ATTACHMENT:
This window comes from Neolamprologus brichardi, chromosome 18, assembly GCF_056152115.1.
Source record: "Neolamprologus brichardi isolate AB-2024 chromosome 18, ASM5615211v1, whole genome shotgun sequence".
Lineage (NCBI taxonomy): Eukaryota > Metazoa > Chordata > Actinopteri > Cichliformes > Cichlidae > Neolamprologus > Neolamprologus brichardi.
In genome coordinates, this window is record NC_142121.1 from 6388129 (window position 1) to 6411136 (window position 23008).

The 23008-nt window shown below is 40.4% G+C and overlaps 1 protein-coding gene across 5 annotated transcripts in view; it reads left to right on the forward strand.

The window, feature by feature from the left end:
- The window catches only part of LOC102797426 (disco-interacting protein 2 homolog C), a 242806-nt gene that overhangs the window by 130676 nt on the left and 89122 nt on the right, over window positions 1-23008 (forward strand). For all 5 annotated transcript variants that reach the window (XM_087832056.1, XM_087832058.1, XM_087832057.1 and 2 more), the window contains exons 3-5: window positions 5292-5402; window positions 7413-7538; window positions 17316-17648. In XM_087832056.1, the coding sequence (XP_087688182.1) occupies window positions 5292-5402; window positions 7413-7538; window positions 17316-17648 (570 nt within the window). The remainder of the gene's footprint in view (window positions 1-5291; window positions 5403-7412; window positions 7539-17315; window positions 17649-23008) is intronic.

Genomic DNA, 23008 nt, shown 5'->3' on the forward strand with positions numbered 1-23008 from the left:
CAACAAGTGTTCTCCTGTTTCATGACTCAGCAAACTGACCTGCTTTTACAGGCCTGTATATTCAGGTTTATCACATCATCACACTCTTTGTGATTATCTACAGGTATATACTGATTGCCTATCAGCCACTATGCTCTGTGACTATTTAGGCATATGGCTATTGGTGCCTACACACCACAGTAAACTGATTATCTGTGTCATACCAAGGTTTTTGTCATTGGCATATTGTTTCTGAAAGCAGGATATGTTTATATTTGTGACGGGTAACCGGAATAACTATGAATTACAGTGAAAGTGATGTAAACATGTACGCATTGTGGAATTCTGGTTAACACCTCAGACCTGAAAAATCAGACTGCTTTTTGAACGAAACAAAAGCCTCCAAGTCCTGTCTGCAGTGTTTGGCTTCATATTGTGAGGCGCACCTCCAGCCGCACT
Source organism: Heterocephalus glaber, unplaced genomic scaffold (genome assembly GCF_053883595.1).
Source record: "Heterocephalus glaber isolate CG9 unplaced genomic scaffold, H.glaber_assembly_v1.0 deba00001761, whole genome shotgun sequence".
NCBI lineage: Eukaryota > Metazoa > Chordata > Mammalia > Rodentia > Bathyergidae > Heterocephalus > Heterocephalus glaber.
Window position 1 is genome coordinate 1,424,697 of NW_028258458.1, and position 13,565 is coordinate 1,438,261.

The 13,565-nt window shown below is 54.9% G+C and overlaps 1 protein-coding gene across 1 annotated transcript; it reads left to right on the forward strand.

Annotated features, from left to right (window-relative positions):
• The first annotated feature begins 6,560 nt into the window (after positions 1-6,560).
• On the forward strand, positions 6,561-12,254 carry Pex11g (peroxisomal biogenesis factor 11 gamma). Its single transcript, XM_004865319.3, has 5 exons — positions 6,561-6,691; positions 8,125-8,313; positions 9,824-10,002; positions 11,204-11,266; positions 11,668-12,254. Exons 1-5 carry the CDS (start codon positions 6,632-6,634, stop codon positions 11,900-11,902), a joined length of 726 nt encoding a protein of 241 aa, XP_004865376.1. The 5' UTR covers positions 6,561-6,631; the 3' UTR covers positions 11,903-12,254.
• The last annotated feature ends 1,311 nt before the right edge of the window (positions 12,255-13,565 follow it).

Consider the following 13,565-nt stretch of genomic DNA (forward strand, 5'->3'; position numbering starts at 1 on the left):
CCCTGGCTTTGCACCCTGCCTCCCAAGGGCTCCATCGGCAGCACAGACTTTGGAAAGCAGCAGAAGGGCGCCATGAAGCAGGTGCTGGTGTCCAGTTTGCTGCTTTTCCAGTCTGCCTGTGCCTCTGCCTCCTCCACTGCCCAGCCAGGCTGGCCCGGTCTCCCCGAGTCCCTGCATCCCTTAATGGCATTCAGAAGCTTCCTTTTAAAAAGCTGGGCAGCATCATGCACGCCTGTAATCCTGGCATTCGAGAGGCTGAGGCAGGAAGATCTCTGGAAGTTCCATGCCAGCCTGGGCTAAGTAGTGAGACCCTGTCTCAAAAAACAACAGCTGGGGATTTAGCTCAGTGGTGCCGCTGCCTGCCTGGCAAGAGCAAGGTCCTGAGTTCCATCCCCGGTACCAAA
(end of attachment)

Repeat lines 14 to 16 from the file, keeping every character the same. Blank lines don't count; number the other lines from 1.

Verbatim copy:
The 13,565-nt window shown below is 54.9% G+C and overlaps 1 protein-coding gene across 1 annotated transcript; it reads left to right on the forward strand.

Annotated features, from left to right (window-relative positions):
• The first annotated feature begins 6,560 nt into the window (after positions 1-6,560).